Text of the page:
Tue, Apr 26, 2011 - Page 3 News List

PRC aircraft carrier could set sail this year: NSB

By Rich Chang  /  Staff Reporter, with CNA

The head of the National Security Bureau (NSB) yesterday said China’s first aircraft carrier would likely start training exercises at sea toward the end of this year.

Bureau Director Tsai Der-sheng (蔡得勝) told a meeting of the the legislature’s National Defense and Foreign Affairs Committee that while the aircraft carrier — an old carrier purchased from Ukraine in 1998, which has undergone refurbishing work in Dalian since 2002 — would commence training operations around that time, it should be noted that the vessel also has combat capabilities.

Tsai’s comment was in response to a question by Chinese Nationalist Party (KMT) Legislator Lin Yu-fang (林郁方) on whether the aircraft carrier was solely for training or if it could play a combat role.

Tsai said the Chinese were also developing combat aircraft based on Russian models capable of landing in and taking off from aircraft carriers.

On rumors that Beijing could rename the Varyag, “Shi Lang,” after the Qing Dynasty admiral who conquered what is now known as Taiwan in 1681, Tsai said if this was the case, then the political implications would be obvious.

Lin told the meeting the impact of China’s first aircraft -carrier would be most felt in the South China Sea, which would compel countries in the region to strengthen their military deployment in the sea.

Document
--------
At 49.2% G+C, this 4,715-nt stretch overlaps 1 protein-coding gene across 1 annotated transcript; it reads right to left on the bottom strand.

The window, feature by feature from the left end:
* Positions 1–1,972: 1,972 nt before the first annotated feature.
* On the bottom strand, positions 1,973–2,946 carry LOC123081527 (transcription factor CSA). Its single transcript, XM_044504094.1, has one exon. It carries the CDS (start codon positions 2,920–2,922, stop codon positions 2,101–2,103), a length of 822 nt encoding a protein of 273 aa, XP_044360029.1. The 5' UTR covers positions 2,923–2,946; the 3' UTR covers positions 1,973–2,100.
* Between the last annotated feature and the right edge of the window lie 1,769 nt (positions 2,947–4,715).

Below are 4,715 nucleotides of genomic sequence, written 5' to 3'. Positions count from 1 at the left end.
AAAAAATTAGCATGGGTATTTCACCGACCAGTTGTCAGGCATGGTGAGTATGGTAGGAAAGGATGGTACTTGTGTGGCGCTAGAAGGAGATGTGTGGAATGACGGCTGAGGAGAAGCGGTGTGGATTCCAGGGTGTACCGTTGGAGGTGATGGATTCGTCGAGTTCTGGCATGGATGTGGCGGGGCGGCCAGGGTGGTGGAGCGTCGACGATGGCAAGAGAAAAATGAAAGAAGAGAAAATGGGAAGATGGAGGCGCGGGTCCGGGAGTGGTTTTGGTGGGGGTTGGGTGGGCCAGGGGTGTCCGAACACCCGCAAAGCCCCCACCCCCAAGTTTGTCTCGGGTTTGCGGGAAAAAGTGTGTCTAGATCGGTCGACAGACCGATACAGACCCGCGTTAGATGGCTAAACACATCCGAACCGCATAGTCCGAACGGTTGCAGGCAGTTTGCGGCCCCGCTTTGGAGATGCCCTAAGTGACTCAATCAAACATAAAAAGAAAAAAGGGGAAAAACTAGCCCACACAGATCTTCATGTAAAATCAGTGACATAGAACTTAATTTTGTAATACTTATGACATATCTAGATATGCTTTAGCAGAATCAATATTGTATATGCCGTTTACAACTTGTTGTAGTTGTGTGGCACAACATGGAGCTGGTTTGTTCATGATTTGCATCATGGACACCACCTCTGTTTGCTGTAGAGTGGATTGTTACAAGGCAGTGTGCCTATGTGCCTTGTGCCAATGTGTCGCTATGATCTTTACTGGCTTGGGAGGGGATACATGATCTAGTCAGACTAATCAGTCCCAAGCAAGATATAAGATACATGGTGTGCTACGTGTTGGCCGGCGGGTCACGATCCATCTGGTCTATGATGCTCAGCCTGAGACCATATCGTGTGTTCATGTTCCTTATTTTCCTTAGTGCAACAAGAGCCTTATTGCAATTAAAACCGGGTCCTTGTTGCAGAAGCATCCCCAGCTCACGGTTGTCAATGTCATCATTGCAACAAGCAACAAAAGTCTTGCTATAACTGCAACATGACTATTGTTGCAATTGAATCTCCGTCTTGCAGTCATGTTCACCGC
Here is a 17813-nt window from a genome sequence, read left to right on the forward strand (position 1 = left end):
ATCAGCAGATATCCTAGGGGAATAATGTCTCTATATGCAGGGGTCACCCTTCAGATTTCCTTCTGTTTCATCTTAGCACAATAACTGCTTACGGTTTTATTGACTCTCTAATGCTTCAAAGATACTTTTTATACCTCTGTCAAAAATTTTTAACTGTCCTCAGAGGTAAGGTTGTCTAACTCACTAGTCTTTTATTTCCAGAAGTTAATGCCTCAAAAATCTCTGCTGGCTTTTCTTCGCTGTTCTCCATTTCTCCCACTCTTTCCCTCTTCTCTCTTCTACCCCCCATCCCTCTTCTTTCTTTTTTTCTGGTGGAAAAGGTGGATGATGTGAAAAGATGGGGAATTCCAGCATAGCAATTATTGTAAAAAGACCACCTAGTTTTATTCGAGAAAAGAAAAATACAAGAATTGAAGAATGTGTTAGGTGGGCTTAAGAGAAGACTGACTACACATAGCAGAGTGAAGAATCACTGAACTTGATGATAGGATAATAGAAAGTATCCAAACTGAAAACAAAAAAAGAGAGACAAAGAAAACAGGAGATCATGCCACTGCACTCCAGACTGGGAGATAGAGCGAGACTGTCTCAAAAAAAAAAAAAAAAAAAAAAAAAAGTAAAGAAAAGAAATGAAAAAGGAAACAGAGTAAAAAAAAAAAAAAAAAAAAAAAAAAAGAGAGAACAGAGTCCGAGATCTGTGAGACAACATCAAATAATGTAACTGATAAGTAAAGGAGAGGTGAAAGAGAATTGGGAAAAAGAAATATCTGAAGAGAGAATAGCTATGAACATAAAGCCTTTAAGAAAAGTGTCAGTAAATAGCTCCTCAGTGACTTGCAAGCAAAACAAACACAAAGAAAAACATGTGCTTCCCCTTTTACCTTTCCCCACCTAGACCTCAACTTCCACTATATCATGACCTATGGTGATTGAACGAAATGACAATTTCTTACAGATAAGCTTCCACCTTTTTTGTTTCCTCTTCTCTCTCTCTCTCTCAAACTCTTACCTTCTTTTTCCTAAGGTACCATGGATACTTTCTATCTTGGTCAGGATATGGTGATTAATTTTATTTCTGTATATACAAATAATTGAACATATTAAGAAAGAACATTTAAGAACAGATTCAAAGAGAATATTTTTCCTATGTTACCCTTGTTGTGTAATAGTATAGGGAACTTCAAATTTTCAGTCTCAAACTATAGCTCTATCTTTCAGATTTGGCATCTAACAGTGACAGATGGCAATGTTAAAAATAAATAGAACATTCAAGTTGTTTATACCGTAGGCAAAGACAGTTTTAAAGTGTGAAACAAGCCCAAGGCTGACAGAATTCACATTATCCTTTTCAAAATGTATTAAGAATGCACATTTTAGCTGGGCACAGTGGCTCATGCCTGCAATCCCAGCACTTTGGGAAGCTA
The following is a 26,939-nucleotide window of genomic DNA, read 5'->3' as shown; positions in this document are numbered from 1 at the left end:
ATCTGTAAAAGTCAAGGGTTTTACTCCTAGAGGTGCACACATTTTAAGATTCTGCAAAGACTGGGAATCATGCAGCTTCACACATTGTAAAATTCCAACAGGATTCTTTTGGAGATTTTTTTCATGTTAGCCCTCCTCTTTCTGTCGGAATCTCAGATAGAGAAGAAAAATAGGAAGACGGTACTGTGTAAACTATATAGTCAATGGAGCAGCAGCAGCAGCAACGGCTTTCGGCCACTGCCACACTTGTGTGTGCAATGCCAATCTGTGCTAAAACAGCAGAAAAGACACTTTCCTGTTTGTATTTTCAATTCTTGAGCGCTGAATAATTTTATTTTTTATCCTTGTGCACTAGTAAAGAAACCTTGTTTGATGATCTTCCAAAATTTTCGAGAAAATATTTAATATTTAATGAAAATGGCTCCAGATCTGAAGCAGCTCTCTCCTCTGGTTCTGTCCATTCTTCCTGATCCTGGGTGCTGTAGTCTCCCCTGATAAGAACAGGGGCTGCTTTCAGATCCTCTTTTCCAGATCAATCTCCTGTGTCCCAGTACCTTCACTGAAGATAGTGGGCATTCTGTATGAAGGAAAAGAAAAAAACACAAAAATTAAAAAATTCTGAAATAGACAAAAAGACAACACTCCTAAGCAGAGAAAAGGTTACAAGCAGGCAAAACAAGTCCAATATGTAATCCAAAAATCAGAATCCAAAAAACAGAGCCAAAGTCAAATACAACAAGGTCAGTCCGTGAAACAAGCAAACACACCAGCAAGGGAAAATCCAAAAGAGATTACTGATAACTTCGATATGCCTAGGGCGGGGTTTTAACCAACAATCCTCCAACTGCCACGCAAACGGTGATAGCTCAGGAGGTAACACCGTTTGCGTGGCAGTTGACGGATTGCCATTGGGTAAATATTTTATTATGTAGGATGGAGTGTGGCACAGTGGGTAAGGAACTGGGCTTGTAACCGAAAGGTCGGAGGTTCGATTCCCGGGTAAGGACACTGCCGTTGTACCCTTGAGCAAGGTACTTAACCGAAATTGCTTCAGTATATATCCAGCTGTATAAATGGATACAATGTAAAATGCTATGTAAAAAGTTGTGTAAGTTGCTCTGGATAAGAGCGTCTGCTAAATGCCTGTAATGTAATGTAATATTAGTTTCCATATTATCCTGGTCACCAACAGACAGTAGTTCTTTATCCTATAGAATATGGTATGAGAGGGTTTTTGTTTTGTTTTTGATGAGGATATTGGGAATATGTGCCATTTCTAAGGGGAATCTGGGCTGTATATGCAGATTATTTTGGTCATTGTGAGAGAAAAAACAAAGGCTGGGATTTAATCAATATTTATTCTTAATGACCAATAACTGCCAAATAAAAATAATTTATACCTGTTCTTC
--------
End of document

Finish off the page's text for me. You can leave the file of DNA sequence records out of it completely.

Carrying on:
As Taiping Island (太平島) is very far from Taiwan, any military dispute occurring there would make it difficult for Taiwan to have the upper hand militarily.

Lin also asked Tsai to comment on the impact of a downsizing of the Republic of China military police, which usually ensures security during residential elections.

Tsai said plans by the Ministry of National Defense to cut 1,000 military police personnel and reassign 2,500 to other units would, in the long term, affect security details.

Tsai also confirmed that a new generation of secure cellphones developed by a Taiwanese firm for bureau officials would enter service tomorrow.

The most important function of the cellphone was its ability to keep calls confidential, Tsai said, adding that the tracking function has been disabled and though the cellphone does have a camera function, it is usually turned off.

The new secure cellphone has an encoded chip that enables the deletion of classified data and turns the phone into a normal unsecured cellphone if abnormal activity is detected, a bureau official said.

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